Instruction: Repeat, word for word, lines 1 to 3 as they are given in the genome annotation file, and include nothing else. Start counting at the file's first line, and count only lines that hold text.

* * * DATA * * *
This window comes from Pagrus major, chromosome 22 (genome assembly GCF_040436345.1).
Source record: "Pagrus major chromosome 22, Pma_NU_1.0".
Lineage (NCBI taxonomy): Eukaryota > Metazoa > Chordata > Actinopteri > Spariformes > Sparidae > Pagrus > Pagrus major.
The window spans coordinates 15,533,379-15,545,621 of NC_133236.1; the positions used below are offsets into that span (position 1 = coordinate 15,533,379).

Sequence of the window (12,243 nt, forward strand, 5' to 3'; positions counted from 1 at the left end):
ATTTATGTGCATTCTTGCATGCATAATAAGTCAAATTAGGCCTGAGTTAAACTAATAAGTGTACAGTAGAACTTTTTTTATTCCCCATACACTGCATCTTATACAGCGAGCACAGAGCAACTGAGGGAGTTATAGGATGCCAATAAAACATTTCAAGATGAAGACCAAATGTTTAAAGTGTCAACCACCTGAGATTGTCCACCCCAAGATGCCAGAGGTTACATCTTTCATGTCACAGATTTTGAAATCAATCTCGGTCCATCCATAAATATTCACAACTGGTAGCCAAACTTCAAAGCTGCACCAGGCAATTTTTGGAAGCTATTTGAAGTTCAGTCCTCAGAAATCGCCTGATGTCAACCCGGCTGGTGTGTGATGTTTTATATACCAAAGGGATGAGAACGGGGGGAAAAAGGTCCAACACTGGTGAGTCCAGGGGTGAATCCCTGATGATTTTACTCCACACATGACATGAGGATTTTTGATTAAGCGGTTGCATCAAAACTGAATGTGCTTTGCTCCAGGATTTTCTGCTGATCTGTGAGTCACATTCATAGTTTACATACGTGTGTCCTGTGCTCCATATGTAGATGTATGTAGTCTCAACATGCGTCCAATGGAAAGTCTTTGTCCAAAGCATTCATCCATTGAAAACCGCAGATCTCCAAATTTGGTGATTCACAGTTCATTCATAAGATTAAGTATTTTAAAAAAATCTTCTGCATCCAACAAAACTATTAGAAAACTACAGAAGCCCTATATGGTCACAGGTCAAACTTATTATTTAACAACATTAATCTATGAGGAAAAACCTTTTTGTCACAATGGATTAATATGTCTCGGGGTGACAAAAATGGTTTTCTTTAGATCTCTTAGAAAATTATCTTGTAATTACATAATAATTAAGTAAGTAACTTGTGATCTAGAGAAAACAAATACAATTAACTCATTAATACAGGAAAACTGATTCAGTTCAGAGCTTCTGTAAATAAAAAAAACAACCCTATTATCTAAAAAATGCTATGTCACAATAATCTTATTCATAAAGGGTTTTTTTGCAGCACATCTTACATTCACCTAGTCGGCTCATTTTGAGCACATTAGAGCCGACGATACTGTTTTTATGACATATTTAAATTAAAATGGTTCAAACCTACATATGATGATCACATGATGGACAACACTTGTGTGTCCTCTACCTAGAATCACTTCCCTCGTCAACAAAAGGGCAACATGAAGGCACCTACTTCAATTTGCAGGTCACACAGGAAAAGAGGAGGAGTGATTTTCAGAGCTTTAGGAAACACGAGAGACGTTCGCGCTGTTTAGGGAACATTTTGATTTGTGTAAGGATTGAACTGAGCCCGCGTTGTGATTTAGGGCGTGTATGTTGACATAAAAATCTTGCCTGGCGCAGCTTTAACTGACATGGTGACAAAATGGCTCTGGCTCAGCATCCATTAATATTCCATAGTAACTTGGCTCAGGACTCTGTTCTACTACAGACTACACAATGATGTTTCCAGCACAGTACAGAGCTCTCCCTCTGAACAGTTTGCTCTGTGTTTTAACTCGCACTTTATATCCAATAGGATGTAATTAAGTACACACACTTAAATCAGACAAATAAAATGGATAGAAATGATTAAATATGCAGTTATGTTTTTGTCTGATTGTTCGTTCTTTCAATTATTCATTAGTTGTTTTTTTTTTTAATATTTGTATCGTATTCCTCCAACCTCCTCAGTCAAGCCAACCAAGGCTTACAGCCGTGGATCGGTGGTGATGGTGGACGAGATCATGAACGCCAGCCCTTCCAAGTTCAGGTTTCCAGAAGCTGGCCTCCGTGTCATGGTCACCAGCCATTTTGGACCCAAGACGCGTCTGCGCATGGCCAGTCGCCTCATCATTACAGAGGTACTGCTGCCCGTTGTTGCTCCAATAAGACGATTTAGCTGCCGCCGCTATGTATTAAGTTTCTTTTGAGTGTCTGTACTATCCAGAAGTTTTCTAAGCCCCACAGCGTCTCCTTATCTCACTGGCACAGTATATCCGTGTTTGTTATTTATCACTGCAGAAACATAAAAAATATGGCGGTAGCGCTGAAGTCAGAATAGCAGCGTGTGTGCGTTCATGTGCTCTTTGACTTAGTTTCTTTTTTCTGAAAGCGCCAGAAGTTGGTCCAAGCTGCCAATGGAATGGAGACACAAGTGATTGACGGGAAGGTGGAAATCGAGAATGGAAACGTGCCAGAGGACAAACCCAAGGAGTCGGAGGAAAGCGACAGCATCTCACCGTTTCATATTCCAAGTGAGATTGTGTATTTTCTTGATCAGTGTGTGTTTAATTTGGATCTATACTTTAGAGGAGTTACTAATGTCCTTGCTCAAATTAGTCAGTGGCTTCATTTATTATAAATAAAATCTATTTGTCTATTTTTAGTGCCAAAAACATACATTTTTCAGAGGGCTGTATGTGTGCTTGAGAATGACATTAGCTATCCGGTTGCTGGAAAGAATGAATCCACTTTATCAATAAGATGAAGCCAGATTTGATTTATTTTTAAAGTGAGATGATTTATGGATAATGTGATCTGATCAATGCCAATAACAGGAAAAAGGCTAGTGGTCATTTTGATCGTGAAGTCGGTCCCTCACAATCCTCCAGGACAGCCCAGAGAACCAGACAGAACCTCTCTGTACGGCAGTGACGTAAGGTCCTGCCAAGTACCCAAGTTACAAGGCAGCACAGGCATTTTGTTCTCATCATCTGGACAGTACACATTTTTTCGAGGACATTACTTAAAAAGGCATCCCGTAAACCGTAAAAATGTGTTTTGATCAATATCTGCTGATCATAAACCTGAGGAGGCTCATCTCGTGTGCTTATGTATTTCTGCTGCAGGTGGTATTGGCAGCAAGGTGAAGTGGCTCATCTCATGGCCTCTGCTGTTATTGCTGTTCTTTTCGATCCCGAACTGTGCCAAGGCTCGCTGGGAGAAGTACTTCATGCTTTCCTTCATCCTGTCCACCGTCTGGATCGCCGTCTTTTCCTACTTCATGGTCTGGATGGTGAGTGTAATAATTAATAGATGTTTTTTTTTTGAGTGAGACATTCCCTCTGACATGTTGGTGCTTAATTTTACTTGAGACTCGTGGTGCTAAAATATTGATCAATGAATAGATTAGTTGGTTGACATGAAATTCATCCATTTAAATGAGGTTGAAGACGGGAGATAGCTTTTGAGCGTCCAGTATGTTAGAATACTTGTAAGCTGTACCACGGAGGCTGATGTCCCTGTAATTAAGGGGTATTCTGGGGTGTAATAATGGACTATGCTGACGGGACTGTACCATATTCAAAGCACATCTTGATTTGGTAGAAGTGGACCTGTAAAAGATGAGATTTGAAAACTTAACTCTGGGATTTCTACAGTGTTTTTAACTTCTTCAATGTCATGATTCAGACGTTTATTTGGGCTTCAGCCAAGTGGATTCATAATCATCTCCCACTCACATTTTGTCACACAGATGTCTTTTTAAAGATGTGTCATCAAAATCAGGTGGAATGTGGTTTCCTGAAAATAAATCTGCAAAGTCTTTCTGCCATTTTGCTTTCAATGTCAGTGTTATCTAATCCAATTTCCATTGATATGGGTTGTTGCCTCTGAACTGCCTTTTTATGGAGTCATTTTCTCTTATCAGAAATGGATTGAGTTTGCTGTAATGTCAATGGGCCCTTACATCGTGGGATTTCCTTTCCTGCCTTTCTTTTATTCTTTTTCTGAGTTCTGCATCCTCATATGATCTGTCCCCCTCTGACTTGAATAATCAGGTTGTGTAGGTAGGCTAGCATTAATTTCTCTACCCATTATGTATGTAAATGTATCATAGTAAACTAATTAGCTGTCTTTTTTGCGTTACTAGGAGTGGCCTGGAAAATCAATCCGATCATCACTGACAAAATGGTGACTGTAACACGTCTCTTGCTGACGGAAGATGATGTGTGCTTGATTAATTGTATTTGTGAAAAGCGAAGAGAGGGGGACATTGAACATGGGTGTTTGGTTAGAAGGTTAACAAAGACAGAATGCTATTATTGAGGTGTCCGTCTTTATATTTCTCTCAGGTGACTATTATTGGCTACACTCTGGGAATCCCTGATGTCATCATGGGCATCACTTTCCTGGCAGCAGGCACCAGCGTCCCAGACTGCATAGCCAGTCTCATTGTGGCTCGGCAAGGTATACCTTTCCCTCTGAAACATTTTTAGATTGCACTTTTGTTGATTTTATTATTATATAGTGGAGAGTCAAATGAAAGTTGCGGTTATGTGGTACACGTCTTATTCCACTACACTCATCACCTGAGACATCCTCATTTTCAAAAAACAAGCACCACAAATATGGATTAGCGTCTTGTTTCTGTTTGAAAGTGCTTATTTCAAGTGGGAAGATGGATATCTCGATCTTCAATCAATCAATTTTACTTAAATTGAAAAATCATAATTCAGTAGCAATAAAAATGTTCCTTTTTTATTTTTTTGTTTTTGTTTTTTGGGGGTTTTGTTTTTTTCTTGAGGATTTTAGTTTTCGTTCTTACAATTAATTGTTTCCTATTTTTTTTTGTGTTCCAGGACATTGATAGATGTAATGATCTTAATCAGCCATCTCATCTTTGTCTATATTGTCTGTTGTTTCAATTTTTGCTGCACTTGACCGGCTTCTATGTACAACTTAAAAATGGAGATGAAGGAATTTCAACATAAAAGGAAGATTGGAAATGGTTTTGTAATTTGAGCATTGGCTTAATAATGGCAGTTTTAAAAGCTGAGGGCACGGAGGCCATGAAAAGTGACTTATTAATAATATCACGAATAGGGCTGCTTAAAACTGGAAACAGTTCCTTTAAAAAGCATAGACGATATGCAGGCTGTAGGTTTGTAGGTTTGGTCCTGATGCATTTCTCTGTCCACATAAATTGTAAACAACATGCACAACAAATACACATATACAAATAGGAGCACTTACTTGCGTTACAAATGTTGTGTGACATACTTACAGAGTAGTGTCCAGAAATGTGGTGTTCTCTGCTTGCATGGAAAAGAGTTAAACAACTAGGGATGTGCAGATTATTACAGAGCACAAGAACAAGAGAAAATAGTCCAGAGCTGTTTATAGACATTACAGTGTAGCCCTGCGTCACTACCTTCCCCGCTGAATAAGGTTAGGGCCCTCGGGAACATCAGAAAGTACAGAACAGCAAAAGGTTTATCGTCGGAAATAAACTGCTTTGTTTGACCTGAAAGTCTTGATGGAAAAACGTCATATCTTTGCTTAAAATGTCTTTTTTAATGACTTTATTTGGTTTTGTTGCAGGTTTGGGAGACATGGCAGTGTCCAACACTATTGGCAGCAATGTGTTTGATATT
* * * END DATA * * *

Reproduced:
This window comes from Pagrus major, chromosome 22 (genome assembly GCF_040436345.1).
Source record: "Pagrus major chromosome 22, Pma_NU_1.0".
Lineage (NCBI taxonomy): Eukaryota > Metazoa > Chordata > Actinopteri > Spariformes > Sparidae > Pagrus > Pagrus major.